Mrs. and Mrs. Harve WINGO; Beula MCINTOSH; Mr. and Mrs. Fred FRICK, Billy and Judy; Mrs. Fred DOUTEY and Frank, and Mr. and Mrs. George DORL; Mr. and Mrs. Duane GOOD, Karen, Cindy and Keith; Mrs. Floyd HIGHLAND and Donna; Mrs. Walter BRADLEY and Mr. and Mrs. E.R. SMITH; Mrs. Cora ALLEN, Mrs. Irvin BROCK, Mary BRUBAND and Mr. and Mrs. Ralph GOOD, Sherry, Becky and Jim; Mrs. S.C. LANE; Mr. and Mrs. Floyd GOOD; Mr. and Mrs. Glen BRINSON, Don and Dick, Mr. and Mrs. P.M. WHITE and Mr. and Mrs. F.O. LEMONNIER,; Mr. and Mrs. Frank DOBSON and Mrs. Gene KENDIFATHER and son; Mrs. Clarence EMBRY; Mr. and Mrs. Art MULLENNAX, Mildred GRUBB, Mr. and Mrs. Carl UHL, John WINGO, Mr. and Mrs. Roy WATERS and Roy Jr., and Royal WATSON; and Mr. and Mrs. Rader WILSON and Tona .
Card of Thanks - we deeply appreciate the kindness of our neighbors and friends in the loss of my brother. The Clarence NIXON family.
Top Students in PHS subject to appear in Bruin
Heads of departments have released the list of the outstanding students at Pawnee High School, to be featured in the Who's Who section of the school annual, the Bruin.
The students were chosen on the basis of achievement in the individual subjects. In order to qualify they must have a major, which means 3 or more years in the subject, not including sports and music. A majority of the outstanding students attended rural schools or smaller county grade schools.
One young man, A.G. ROBINSON, was chosen in 2 departments - mathematics and science.
Others are: Sue SCHULTZ, commerce; Le Etta MCLAUGHLIN, history; Kathy RIDGEWAY, English; Ann MARLOW, speech arts; Luther WHEELER, industrial arts, Jerry TUCKER, instrumental music; Kathryn OSBORN, vocal music; Sharon SCHIEWE, future home makers or home economics; Larry MITCHELL, future farmers of American or vocational agriculture; Gordon LAIRD, Football and Marvin SUNEAGLE, Basketball.
August 4, 1960
Charlie PLATZ honored on his 90th birthday
A family reunion and picnic was held at Pawnee Lake, Sunday, July 31.
The occasion was to help Charlie PLATZ celebrate his 90th birthday. Relatives attending were his two daughters, Mrs. Mattie PLACE, from Stroud and Mrs. Grace SAMCOFF of Sacramento, California. Two sons attended: Ray PLATZ, Jackson, Calif and Lawrence PLATZ, also of Sacramento.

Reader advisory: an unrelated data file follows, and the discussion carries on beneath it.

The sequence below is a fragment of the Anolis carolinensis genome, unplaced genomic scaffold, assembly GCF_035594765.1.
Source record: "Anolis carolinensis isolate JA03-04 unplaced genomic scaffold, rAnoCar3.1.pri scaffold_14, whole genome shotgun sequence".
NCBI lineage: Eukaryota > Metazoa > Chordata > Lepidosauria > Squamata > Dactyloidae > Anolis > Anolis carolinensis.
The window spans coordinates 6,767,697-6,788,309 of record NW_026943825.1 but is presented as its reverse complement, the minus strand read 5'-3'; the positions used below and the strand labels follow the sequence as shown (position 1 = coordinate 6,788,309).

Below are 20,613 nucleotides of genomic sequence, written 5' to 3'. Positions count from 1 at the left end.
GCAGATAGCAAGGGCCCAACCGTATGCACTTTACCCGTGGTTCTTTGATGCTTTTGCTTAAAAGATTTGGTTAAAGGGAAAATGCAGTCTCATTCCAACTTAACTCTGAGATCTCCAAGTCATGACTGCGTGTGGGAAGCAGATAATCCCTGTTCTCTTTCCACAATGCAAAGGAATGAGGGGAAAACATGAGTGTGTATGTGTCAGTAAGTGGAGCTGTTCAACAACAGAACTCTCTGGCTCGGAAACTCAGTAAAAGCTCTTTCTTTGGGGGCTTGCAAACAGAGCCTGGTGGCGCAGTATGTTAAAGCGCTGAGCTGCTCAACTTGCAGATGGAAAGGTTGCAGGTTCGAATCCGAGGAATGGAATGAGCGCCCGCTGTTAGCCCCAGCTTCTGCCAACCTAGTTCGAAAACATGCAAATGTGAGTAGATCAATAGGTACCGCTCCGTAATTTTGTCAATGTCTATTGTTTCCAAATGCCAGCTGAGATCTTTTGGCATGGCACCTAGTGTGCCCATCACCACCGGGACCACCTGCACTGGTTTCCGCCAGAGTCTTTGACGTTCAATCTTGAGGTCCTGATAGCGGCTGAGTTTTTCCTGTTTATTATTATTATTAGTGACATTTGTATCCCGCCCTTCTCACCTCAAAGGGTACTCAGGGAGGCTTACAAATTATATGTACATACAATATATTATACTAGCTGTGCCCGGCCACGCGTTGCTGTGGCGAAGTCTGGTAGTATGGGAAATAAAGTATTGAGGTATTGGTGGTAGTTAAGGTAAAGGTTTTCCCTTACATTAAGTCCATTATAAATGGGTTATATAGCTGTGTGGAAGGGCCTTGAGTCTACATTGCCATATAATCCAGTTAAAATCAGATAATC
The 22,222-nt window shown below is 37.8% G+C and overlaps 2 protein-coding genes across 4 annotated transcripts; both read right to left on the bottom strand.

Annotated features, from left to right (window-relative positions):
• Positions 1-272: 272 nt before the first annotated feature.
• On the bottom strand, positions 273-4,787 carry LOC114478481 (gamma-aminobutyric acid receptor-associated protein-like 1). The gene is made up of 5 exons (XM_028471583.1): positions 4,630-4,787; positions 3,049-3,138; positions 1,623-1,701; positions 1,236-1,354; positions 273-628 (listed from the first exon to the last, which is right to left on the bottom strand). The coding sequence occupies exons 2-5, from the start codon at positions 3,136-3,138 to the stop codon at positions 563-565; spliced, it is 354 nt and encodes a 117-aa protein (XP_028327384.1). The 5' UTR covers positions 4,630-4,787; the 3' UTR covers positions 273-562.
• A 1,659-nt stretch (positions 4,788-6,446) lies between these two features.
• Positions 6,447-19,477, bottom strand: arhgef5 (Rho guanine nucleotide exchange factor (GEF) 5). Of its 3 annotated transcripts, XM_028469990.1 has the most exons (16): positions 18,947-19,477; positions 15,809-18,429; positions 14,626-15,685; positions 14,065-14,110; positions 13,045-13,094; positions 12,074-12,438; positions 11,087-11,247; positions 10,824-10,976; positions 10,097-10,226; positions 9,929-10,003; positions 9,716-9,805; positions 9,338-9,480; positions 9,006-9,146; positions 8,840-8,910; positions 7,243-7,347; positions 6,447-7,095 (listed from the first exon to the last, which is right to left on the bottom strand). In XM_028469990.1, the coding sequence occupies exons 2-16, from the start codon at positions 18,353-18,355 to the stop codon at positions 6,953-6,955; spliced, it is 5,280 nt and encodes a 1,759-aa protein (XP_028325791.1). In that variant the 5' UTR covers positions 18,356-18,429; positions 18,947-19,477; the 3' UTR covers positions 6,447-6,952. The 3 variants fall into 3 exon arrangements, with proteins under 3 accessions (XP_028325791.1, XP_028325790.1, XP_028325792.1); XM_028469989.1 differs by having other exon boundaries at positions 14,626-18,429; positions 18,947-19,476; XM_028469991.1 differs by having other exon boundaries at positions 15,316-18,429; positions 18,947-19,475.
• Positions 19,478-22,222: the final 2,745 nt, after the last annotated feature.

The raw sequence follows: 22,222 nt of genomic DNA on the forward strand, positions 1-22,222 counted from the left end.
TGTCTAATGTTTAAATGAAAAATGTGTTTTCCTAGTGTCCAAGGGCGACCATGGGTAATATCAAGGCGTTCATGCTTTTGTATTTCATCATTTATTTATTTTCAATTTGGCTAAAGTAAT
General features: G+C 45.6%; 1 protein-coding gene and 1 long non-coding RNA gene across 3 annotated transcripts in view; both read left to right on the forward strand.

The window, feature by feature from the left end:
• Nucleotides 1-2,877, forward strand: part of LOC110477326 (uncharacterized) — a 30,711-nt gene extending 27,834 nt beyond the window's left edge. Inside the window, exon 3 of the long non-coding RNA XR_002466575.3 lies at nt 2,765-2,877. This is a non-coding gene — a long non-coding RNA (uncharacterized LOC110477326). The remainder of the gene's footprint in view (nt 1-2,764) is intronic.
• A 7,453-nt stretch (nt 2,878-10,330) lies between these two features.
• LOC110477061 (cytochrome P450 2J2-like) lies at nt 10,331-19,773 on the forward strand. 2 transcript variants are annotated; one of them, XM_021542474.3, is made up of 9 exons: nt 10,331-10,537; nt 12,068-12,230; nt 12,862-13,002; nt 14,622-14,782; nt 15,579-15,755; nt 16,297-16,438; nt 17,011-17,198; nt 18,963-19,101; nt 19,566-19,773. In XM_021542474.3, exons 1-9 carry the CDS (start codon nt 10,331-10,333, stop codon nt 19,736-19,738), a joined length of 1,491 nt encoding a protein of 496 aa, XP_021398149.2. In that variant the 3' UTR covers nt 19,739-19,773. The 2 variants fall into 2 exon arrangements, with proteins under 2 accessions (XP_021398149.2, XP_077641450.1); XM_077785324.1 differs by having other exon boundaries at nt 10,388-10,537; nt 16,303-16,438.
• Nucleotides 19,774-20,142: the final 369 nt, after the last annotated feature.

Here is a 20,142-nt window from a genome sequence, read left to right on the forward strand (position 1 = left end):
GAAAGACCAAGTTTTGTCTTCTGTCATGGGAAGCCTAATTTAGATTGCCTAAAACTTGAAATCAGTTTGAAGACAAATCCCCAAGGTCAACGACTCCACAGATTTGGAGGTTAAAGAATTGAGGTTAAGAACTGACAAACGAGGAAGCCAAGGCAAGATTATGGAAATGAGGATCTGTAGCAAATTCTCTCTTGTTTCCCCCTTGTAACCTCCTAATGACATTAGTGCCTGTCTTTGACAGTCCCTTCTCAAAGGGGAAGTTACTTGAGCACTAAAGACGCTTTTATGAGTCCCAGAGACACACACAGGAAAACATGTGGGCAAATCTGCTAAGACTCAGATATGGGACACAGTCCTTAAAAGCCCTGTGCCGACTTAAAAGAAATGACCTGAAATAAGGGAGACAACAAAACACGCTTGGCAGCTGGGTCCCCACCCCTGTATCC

Grandchildren present were Mr. & Mrs. Robert POWELL, Mr. and Mrs. Glen MASHBURN, Jeff & Billy PLACE, Mr. and Mrs. Bob PLACE, and Roger SAMCOFF. Two of his nieces and nephews, Mr. and Mrs. Roy CUMMINS and Mr. and Mrs. Raymond RENFRO were present.
Also present were great grandchildren and two great great grandchildren. Neighbors and friends present were: Mr. & Mrs. Arch SIKES, Mr. & Mrs. Ralph DECKER, Fred DALLAS, Stella DALLAS, Mr. and Mrs. Henry DALLAS, Mr. and Mrs. Roy REYNARD, Mr. and Mrs. Elmer BERG, Mrs. Henry PHILLIPS, Mrs. Agnes JOHNSON, Ralph TIPTON, Claude HAGA. Mrs. Pat GOINGS, John TANSEY and Henry ZOLDOSKE.
The afternoon was spent visiting and taking pictures.
MCKENZIE-CAGLE exchange vows Sunday, July 31
Miss Sandra Sue MCKINZIE became the bride of Charles Edward CAGLE in a double ring ceremony on Sunday, July 31, at 3:00. Vows were exchanged in the Little Chapel of the Roses, Glen Abbey Park, Chula Vista, California.
The bride is the daughter of Mrs. Pauline Jean MCKENZIE, La Mesa, Calif., and Mr. Wayne MCKENZIE, Chula Vista. The bridegroom is the son of Mr. and Mrs. W.D. CAGLE, San Diego, Calif. Mrs. Fred RIGBY presented pre- nuptial music and accompanied Mrs. Jean BROWN, vocalist.
The bride, given in marriage by her father, wore a floor length gown of imported silk organza with a rounded neckline and side panels trimmed with seed pearls and sequins.
Mrs. Robert FEENEY, of San Luis Obispo, who served as matron of honor and the Misses Jean BRITTENBACK and Patricia VANDYK, maid of honor and bridesmaid, wore gowns of silk organza in delphinium blue, with matching accessories. Mrs. Lowel CAGLE of Escondido attended the guest register.
Donald BRENNAN was the best man, and the ushers were Donald CAGLE, brother of the groom and Rod SCHAFFER.
Among the out of town guests were Mrs. Emil FRAHN of Grover City, California, who is a great-aunt of the bride.
After a two week's motor trip through the Rockies, the couple will be at home in San Diego.
The bride, a Helix high school graduate, attended San Diego State College. Mr. Cagle attended Hoover high school. Both plan to continue their studies at San Diego Junior College in the fall.